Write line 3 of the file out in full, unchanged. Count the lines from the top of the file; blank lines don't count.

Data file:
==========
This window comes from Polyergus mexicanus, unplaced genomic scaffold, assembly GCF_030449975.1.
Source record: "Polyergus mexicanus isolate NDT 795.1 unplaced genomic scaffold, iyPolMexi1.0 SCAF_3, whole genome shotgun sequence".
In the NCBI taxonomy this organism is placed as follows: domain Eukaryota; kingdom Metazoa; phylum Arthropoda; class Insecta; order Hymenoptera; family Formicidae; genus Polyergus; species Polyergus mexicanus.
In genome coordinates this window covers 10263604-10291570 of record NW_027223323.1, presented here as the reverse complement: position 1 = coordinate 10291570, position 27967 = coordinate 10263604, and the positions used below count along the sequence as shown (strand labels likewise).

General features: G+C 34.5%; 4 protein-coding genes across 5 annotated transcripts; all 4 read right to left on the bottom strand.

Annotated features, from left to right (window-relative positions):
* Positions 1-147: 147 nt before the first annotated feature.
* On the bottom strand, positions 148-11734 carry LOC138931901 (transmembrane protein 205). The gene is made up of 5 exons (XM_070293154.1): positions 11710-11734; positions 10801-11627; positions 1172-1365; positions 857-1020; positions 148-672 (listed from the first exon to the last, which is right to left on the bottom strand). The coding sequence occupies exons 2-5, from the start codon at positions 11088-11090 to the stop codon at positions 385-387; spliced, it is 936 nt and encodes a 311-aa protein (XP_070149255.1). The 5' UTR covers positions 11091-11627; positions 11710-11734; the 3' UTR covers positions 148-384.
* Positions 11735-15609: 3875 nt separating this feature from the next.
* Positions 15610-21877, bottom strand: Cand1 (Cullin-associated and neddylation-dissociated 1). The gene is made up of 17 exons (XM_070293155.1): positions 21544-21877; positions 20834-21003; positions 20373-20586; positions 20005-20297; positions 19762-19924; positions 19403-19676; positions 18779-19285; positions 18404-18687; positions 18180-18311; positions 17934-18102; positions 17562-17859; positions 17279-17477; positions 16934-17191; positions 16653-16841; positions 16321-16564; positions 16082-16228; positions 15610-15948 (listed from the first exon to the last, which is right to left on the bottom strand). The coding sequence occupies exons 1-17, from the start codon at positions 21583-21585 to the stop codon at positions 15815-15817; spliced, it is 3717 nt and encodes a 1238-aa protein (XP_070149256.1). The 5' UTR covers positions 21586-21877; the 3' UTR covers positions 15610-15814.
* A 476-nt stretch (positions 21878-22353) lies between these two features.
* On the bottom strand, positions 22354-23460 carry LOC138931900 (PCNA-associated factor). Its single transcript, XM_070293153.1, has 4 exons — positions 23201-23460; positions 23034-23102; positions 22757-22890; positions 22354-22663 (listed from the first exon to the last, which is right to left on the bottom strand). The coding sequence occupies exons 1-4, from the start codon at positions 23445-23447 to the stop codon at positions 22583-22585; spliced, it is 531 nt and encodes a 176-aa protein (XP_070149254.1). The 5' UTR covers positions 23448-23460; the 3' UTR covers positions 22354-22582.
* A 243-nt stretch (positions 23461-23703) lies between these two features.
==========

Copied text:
In the NCBI taxonomy this organism is placed as follows: domain Eukaryota; kingdom Metazoa; phylum Arthropoda; class Insecta; order Hymenoptera; family Formicidae; genus Polyergus; species Polyergus mexicanus.